Bretton Woods III
Thanks to a subscriber for this report from Zoltan Pozsar for Credit Suisse. Here is a section:
Here is a link to the full report and here is a section from it:
Western central banks cannot close the gaping “commodities basis” because their respective sovereigns are the ones driving the sanctions. They will have to deal with the inflationary impacts of the “commodities basis” and try to cool them with rate hikes, but they will not be able to provide the outside spreads and won’t be able to provide balance sheet to close “Russia-non-Russia” spreads.
Commodity traders won’t be able to either. Remember that Glencore rose from the ashes of Marc Rich + Co, and with Switzerland along with the sanctions, Swiss-based commodity traders will think twice about arbitraging the spreads.
But the PBoC can…
…as it banks for a sovereign who can dance to its own tune. To make things more complicated, China is probably thinking deep and hard about the value of the inside money claims in its FX reserves, now that the G7 seized Russia’s.
The PBoC has two “geo-strategic” = “geo-financial” options…
…sell Treasuries to fund the leasing and filling of vessels to clean up subprime Russian commodities. That would hurt long-term Treasury yields and stabilize the commodities basis and would give the PBoC control over inflation in China, while the West would suffer commodity shortages, a recession, and higher yields.
That can’t be good for long-term Treasury yields.
The PBoC’s second option is to do its own version of QE – printing renminbi to buy Russian commodities. If so, that’s the birth of the Eurorenminbi market and China’s first real step to break the hegemony of the Eurodollar market. That is also inflationary for the West and means less demand for long-term Treasuries.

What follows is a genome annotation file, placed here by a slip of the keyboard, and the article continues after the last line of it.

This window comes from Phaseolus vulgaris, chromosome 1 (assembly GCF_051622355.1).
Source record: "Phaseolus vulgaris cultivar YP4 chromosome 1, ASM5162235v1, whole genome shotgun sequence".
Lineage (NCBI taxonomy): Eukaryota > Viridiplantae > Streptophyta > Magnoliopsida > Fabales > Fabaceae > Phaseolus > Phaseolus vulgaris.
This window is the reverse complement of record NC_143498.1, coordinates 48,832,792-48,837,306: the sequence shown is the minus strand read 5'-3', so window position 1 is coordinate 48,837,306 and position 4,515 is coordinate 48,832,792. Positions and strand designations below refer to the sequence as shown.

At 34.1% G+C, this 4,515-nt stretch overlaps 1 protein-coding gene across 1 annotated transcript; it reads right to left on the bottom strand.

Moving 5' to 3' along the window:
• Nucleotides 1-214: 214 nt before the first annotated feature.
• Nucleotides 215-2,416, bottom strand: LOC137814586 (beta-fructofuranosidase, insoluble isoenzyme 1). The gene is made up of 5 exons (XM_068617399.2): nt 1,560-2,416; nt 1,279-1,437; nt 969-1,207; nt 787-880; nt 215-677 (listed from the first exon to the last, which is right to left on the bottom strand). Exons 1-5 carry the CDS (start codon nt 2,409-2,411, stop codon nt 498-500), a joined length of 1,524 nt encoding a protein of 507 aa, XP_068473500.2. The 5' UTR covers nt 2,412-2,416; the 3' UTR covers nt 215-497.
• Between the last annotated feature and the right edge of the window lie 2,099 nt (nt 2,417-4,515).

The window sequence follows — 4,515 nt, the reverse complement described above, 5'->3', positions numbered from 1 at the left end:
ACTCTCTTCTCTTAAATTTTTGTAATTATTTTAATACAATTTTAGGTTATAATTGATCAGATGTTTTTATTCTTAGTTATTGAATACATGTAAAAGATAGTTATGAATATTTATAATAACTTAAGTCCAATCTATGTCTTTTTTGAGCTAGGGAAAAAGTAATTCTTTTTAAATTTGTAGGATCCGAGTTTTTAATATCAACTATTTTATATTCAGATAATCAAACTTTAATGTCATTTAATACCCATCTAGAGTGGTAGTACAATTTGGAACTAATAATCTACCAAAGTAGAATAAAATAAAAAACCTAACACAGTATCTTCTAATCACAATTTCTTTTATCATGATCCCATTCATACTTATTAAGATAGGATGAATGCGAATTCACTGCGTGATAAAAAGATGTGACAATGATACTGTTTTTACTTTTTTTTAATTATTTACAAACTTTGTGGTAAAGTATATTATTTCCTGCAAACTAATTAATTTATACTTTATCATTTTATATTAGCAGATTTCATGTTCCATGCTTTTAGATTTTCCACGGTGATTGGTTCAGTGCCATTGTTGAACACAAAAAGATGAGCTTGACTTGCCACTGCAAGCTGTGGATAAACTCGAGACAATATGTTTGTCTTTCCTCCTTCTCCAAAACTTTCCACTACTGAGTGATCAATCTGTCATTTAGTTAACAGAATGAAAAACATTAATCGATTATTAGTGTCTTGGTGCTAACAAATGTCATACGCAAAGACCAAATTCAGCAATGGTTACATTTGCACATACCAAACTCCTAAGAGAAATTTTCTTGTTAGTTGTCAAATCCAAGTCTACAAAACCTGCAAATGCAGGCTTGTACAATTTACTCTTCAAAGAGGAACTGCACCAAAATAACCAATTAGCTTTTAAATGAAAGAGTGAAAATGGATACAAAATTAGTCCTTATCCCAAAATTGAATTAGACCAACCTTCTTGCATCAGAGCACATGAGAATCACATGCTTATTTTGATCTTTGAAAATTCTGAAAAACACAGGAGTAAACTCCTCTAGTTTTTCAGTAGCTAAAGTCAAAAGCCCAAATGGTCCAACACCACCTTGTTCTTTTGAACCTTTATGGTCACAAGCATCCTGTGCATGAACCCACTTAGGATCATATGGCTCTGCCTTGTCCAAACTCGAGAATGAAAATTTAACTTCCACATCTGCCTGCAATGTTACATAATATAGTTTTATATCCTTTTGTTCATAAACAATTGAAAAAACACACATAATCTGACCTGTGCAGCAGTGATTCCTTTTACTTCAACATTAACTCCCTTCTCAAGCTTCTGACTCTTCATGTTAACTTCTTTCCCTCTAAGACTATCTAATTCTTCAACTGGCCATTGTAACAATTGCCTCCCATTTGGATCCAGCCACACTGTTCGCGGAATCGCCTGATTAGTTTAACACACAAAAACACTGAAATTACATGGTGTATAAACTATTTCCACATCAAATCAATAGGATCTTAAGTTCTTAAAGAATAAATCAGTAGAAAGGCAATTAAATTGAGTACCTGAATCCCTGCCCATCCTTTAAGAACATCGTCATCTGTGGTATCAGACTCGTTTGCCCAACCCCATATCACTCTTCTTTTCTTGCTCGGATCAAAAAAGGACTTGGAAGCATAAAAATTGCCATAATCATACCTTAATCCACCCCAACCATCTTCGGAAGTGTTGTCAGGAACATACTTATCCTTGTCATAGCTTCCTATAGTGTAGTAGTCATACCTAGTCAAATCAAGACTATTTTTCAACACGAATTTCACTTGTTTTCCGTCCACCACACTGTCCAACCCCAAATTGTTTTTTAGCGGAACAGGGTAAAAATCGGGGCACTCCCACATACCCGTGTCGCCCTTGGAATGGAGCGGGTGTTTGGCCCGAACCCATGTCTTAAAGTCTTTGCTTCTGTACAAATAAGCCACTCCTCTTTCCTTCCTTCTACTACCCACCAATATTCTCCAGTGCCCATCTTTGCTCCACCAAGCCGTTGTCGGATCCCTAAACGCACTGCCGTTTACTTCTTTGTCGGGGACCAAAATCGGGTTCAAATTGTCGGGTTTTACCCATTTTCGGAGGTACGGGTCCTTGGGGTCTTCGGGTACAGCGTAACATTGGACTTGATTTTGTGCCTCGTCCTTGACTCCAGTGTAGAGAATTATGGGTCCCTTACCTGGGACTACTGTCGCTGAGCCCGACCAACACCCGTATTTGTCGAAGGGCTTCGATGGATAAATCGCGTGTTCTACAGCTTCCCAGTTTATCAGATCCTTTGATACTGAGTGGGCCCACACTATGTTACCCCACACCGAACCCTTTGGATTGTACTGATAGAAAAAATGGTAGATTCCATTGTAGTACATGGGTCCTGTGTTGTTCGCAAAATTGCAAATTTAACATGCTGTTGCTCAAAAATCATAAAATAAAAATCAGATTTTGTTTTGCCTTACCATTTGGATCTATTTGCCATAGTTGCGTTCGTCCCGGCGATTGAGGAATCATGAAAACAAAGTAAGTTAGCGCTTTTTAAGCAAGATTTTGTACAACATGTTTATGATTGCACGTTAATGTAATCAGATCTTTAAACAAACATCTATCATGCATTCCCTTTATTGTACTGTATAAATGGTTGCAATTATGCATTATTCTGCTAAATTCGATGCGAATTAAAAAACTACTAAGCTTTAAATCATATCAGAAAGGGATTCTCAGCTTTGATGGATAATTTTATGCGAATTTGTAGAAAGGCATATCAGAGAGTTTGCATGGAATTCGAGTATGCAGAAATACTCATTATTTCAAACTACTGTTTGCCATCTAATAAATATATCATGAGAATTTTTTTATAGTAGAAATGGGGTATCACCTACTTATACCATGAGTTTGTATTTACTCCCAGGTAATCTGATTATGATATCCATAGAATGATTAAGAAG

That can’t be good for long-term Treasury yields either.
The FRA/OIS spread is widening in a dynamic manner. That’s a symptom of emerging stress in the funding markets. It’s another piece of the global financial plumbing that is flashing yellow.
If it trades above 50, it will be flashing red. That would force central banks to flood the market with liquidity to backstop banks where margins calls are going unanswered. That’s negative for the Dollar and it is susceptible to at least some consolidation from its currently overbought condition.
Today’s intraday surge in nickel prices shut down trading on the LME as Xiang Guangda, the father of pig nickel refining, lost billions on his short hedges. The Wisdomtree 3X short ETF was wiped out.
This is the first of the big liquidity issues arising from the surge in commodity prices as consumers are blocked from buying Russia’s production. The Netherlands also announced today it issued bills to relieve repo market stress in the domestic market.
The above explanation of the four kinds of money is particularly relevant. If China chooses to deploy its reserves or balance sheet to soak up available supply it will indeed create an alternative funding mechanism to run in parallel to the Eurodollar system. It would create not only a Eurorenminbi but a Petrorenminbi since any deal would likely insist Russia accept Renminbi in payment.
That would represent a massive step forward for internationalizing the currency. It would create an alternative financial pole for flows and pressure the Dollar lower.
That’s another reason why gold remains firm. It jumped to test the all-time peak today and is a hard fungible asset in a time of polarisation between money centres.